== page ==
Roger Olson has been writing on fundamentalism again. Olson likes to write about (and usually against) fundamentalism. His remarks are helpful for several reasons. First, Olson is one of the most accomplished authors in the evangelical theological world. He co-wrote one of the best short surveys of twentieth century theology. He is a well-known advocate and defender of Arminian theology. Second, Olson grew up in a Pentecostal movement that was a kissing cousin to fundamentalism. Consequently, he sometimes shows a measure of sympathy with some fundamentalist concerns. Third, Olson is generally a good interlocutor. In our interactions he has always been personally gracious. When he taught at Bethel Seminary, Olson regularly brought professors such as Rolland McCune and Charles Hauser to his classes to present their views.

Olson blogs on Patheos, and he recently published a post entitled, “What Is ‘Fundamentalism?’” The post contains some valuable insight. It also contains some unwarranted criticism. In any event, it begs for a response from a fundamentalist.

According to Olson, the defining feature of fundamentalism is secondary separation. He claims that during his seminary training, he “was encouraged to think that the main difference between us and ‘them’ (the fundamentalists) was something called ‘secondary separation.’” He also lists other features of fundamentalism, such as young-earth creationism, profession of the inerrancy of Scripture, rejection of Pentecostalism, and an insistence upon interpreting the Bible as literally as possible (is he referring to dispensationalism?). These features, however, are only mentioned in passing. The thrust of Olson’s post is toward secondary separation as the distinguishing feature of fundamentalism.

Before proceeding to summarize Olson’s argument, I need to get one mild criticism out of the way. Learned as he is, Olson seems not to have studied the relationships among fundamentalism, evangelicalism, and neo-evangelicalism very deeply. The consequence is that he tends to get events and people a bit jumbled. He states that Bob Jones refused to join the National Association of Evangelicals, but Bob Jones was actually a founder of the NAE who later left the organization. He has fundamentalists objecting to Billy Graham and then the founding of Fuller Seminary. The reality is that Fuller Seminary was founded as an anti-fundamentalist institution in 1947, at which time fundamentalists were still firm supporters of Billy Graham. The split between Graham and fundamentalists didn’t come until nearly a decade later with Graham’s 1957 New York City crusade.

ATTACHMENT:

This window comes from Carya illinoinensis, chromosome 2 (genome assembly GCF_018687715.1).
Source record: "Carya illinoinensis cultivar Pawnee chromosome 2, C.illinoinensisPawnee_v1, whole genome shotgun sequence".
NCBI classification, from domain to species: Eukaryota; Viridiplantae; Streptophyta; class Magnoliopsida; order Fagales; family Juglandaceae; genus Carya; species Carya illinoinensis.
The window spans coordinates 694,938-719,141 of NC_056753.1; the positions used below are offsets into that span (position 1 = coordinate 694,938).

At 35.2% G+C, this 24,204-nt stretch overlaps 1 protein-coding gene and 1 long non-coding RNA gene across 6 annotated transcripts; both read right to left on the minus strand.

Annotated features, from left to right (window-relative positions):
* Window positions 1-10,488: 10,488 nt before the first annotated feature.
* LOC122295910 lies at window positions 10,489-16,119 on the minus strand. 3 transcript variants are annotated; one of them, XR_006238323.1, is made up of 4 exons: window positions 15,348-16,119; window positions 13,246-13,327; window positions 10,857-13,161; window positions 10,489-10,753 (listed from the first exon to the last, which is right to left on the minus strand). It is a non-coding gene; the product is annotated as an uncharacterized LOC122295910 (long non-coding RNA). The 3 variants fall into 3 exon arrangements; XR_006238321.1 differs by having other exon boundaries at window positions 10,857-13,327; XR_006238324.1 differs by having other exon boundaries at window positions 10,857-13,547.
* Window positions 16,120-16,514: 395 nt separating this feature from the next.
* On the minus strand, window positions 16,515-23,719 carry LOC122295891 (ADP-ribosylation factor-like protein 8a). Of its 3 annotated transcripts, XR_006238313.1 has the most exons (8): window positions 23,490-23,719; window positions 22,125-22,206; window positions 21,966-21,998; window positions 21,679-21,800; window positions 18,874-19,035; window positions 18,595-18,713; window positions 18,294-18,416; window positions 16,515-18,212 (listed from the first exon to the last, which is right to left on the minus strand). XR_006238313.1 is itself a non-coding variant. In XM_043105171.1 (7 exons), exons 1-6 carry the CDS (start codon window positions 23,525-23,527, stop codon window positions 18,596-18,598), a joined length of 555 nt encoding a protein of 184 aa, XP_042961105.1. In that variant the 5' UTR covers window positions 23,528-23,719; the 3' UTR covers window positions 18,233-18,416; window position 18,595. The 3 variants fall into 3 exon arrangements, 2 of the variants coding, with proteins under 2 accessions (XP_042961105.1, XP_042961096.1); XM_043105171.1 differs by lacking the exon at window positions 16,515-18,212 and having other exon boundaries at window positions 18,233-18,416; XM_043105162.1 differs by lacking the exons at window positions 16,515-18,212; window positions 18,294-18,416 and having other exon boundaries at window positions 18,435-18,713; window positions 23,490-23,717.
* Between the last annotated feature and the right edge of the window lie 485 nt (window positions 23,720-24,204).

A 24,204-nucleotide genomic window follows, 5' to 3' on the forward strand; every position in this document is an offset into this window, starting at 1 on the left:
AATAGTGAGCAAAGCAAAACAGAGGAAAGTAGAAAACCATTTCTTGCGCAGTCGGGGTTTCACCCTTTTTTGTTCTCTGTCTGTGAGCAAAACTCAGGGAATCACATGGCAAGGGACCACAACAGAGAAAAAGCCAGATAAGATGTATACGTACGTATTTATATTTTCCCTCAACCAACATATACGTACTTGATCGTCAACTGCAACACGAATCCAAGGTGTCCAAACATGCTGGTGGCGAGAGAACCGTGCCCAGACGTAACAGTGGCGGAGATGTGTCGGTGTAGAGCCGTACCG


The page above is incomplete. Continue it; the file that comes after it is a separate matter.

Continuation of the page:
These criticisms, however, do not detract from Olson’s main point, which is that secondary separation is what distinguishes fundamentalism from other species of evangelicalism. On this point, Olson and I agree. What we disagree about is how to understand secondary separation and whether we believe that it is biblically required. That is the direction I want to go in this conversation.

First, however, I need to say something about the matter of definition. Definitions can be formed in different ways. To be technical, Olson’s definition of fundamentalism is intensional, and it works by way of genus and differentia. This kind of definition specifies what a thing is like (its genus) and then states how it is different from what it is like (differentia).

Fundamentalism belongs to the genus evangelical. To be evangelical is to be gospel-centered. To be gospel-centered is, among other things, to believe the teachings that are essential to the gospel. In other words, one cannot rightly claim to be evangelical while denying fundamental doctrines. Affirming the fundamentals never makes anyone a fundamentalist. It just makes one evangelical. Belief in the fundamentals, along with certain other beliefs and practices, may be necessary conditions of fundamentalism but they are not sufficient conditions.

For example, one teaching that is fundamental to the gospel is the inerrancy of Scripture. This is not to say that people must believe in inerrancy to be saved. Nevertheless, if God can make mistakes or speak falsehoods, then He cannot be trusted. If the Bible is His word, then it must be inerrant in all that it affirms. This was the near-universal consensus of American evangelicalism until the emergence of the Evangelical Left, which, as Harold Lindsell argued, is properly not evangelical for that very reason. Inerrancy is a belief shared by all true evangelicals, and not just by fundamentalists.